Hello Azores expeditioners
It’s time for the initial introductions. I am Craig Turner and I’ll be your expedition leader in the Azores this year.
It is great to be going back to the Azores again, making my annual migration from the north of Scotland to enjoy the marvels of this mid-Atlantic location. And escape a pre-Brexit Britain!
I am currently organising and packing my kit, checking that I have all I need for the next month – so don’t forget to check the project dossier. It will be great to meet up with friends and colleagues from previous years, not least, our scientist Lisa Steiner.
If you want to find cetaceans in the Azores, then she is the person to find them. I hope you have read the latest expedition report and Lisa’s publications on sperm whales, humpback whales, photo ID, marine predators and long-distance movement of sperm whales 1, 2 and 3 ,then you’ll know, not what to expect, but what we hope to record. Last year, you’ll note we had a variety of records – so you never can be too sure what ‘data’ we will collect. With Lisa already reporting sightings of humpbacks and sperm whales, not to mention the odd turtle, we could be lucky again.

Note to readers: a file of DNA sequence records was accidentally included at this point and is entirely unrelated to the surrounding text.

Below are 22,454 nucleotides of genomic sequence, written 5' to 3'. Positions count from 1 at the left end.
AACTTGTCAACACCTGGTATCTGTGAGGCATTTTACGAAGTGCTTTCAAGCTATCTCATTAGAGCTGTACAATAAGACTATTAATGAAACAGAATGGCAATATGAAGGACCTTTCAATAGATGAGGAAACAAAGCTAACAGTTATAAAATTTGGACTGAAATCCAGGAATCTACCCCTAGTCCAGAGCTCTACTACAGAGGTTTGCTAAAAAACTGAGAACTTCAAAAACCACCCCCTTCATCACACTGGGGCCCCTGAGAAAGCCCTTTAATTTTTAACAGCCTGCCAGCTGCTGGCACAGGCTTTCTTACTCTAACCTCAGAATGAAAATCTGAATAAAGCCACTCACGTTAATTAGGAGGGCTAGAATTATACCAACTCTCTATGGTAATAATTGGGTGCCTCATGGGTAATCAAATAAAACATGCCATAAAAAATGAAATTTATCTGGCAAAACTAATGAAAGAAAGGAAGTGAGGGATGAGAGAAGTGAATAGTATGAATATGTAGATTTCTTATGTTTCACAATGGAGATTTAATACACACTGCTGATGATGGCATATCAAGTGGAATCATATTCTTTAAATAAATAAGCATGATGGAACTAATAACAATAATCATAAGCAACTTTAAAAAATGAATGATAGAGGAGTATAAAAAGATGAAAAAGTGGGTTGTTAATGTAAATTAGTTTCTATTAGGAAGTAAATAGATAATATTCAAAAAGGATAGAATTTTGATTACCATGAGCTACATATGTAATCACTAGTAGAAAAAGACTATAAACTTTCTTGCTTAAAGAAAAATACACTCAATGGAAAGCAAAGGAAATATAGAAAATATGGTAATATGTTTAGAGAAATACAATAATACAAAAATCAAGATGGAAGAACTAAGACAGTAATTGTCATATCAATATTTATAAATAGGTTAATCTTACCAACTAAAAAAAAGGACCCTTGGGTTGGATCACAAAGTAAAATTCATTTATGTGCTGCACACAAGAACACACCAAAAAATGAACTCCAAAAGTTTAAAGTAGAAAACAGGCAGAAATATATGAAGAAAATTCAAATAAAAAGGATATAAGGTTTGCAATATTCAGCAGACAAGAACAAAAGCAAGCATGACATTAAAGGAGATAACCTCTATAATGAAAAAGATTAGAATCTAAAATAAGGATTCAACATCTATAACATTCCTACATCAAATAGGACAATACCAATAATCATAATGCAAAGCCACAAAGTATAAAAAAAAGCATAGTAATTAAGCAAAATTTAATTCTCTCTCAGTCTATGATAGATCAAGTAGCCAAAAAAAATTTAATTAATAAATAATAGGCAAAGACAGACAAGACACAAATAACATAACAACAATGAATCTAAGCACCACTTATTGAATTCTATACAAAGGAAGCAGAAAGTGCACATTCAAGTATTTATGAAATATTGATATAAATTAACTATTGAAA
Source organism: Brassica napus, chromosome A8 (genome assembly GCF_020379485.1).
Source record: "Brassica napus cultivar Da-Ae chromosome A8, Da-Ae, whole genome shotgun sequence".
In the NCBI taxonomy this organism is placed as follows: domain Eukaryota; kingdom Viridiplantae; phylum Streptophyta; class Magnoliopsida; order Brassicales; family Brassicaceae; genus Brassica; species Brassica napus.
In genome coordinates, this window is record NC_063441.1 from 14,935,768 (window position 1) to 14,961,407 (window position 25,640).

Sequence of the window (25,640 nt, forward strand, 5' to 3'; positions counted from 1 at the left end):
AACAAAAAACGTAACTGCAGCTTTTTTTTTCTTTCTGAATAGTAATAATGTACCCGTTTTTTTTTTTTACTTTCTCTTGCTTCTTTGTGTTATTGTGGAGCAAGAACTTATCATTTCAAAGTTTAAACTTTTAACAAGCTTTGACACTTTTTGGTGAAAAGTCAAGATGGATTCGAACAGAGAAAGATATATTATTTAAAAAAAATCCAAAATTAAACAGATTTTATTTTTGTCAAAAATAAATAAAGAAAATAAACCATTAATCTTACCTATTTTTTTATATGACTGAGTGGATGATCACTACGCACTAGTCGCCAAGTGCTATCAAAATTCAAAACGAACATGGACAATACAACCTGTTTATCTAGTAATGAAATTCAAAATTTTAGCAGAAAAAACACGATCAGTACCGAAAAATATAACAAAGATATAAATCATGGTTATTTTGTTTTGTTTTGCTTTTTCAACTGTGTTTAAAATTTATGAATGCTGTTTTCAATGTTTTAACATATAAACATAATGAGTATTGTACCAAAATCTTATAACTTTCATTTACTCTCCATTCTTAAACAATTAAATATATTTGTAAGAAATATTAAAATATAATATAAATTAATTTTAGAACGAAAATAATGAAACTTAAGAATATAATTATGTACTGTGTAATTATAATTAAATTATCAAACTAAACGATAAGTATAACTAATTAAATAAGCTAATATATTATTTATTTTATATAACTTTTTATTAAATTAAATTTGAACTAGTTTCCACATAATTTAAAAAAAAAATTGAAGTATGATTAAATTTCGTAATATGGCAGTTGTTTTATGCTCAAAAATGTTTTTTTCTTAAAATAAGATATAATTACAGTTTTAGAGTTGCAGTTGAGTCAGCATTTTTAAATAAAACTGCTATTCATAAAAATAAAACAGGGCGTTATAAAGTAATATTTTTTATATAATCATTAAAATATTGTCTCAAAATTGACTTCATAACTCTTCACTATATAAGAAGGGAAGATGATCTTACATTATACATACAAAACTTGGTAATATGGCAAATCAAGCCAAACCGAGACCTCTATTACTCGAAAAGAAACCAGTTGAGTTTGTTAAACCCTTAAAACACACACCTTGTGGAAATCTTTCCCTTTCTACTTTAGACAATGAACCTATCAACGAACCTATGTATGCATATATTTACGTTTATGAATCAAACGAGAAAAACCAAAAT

As you can read in the 2018 report, this is what we’ll do
• continue the photo ID work on the various species
• continue matching fin whales to confirm if the fin whales visit in multiple years and send to other catalogues around the Atlantic
• start matching Sei whales to confirm if they are visiting repeatedly, as well as sending images to other catalogues around the Atlantic
• put more effort into the trash survey, as part of the POPA programme, which began in 2016. Marine litter is already a huge problem, with micro plastics finding their way into the fish we eat. Maybe even have a dedicated beach clean during the expedition
I arrive on Wednesday morning, a couple of days before the expedition starts, in order to set up. I’ll send around another message once I am on the ground in Horta and confirm my local contact details.
This reminds me to mention communications on the island. There’s cell/mobile reception on Faial in addition to internet via public hotpots and free WiFi in most cafes, but remember the golden rule of no cell phone communications while we’re at sea. Hopefully, you can resist the need for frequent international comms, and why not go off-grid for the expedition, and soak up the experience of Atlantic island isolation.
I hope you’ve all been eagerly reading your expedition materials and know to bring many layers of clothing. The weather can be a bit like four seasons in one day, so prepare for warm, cold, wet and dry – usually on the same day. Just like the weather in Scotland! Don’t forget your waterproof trousers – you’ll thank me when you are stationed on the bow of the boat as a lookout and the weather is choppy (so also bring your motion sickness pills/patches – if you know you need them!).
With the local team in place, whale sightings already logged by Lisa, all we are missing is you. It will be great to meet you all. Safe travels and here’s to another month working in the EU!